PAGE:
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Submitted on
June 12, 2013
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How to Plot Like a Grim

Journal Entry: Wed Jun 12, 2013, 9:00 PM
In ten simple steps, you too can plot like a Grim.  ;P

1. Get an idea

This can be a brief snippet of dialogue. Or an ending that just seems perfect.  Sometimes it's just the concept of what I'd like to see a character go through.  I write that down.  Usually it doesn't see the cold light of day for at least a couple months, but when I've thought about it long enough and can't seem to get the idea out of my head, that's when I sit down and start plotting things out a bit.

2. Work out the basic plot

Now that I've got the idea, I need to work out the basic details.  But how do I do that?  Well, I write it down.  Then I think about the different angles to get to that idea.  I write those down.  If it's dialogue, who's talking? What do they feel? Who are they talking to?  If it's a snippet of a scene, who's in the scene? Why are they there? What are they doing? What's going on outside of that scene?

From there, I construct the basics of a story.  The beginning, the conflict, major arc of events, the climax and finally the conclusion.  Just brief details, nothing massively plotted.  At least, not just yet.

And that's the bare bones of the story.  Honestly, one could technically start writing from this, but I don't.  Not even close.

Basic Plotting by GrimFace242

3. Create the characters

With the story basics written down, I now need to populate the story with characters.  I start with the main character/hero, antagonist/villain/obstacle to overcome, and then move to the secondary characters (sidekicks, evil minions).  

The main character gets the most attention, and is given at the very least a back story/history.  I need to know how they got to the start of the story.  Same goes for the antagonist.  Once I know every dirty little detail about them, I move onto the secondary characters.

They don't get the same amount of attention, but I figure out the basics (how they look and where they're from).  There's no need to go into grand detail unless it's something that's important to the plot.

4. Plot Sheets!

First things first.  Before getting into too much detail, I write down what I already know and have plotted.  Each scene getting it's own sheet.  Then they're arranged chronologically.  Knowing how I want the story to progress, I start filling in the blanks.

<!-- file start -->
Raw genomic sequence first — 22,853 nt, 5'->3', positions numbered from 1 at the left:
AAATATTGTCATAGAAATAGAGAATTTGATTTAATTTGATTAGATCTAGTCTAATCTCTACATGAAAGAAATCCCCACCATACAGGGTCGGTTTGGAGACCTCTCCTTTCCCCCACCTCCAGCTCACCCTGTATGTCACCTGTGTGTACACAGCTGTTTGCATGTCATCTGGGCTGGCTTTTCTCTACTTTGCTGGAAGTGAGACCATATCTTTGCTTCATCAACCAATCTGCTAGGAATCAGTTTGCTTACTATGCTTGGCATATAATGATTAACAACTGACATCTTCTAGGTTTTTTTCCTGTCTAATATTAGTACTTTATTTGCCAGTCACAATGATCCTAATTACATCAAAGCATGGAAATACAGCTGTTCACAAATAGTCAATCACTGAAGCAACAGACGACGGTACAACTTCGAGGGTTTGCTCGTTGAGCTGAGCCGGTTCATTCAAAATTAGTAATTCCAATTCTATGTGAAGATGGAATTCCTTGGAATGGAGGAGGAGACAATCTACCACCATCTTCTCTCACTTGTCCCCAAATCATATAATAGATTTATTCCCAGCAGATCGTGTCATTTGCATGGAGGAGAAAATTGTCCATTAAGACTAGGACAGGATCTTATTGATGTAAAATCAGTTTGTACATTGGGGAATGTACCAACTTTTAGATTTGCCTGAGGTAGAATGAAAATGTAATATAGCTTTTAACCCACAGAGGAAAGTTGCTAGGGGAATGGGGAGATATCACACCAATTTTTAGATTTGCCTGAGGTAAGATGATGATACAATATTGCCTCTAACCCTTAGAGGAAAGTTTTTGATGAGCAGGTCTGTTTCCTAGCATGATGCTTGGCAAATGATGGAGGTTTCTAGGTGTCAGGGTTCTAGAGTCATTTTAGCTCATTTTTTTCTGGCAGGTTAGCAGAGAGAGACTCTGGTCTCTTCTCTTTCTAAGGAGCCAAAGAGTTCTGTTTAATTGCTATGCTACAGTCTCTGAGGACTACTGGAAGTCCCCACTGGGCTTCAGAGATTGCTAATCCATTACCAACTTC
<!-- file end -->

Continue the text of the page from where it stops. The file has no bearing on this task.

Many times, I'll plot out scenes that I later cut, but at this point, I'm trying to get the story down on paper.  My sheets include the characters that are in the scene, the mood of the scene, significance of the scene, obviously what happens, as well as any vital information received.  

The mood allows me to put the characters into a proper frame of mind when I sit down the write the scene later.  The significance is necessary, because if I can't come up with one, the scene is obviously not needed.  It also helps later on when I need to cut scenes out.  Finally the vital information can be anything.  It can be the main character's realization on why they want to fight the antagonist or the key to a puzzle he couldn't figure out.  Sometimes there only one bit of information I put here but other times there's a short list.  It all depends on the scene.

Plot Sheets by GrimFace242Character Motivation Sheet by GrimFace242

5. Can't forget the character sheets

This is actually something I do while I'm filling out plot sheets.  It's easy enough to fill in the information I already know about my characters, but as I work through the plot, I often change things about my characters to make it better suit the story.  I could go into a long winded explanation on how I fill in characters sheets, but it's a whole lot easier to just point you in the direction of my Guide on using them.

Character Sheets by GrimFace242 A Guide to Character SheetsAlmost as soon as they were invented, people have been feuding over the effectiveness of character sheets.  Some say they are godsends and they couldn't possibly create characters without them.  Others say they only create flat characters and there's absolutely no reason why any writer should need to know the smallest and most minute details that character sheets call for.  And then there are the writers that don't know which side of the debate they should listen to.
The easiest answer to that question is it's a personal decision that every writer needs to make for themselves.  But before you make that decision, maybe you should know how they work and the benefits you can gain from them.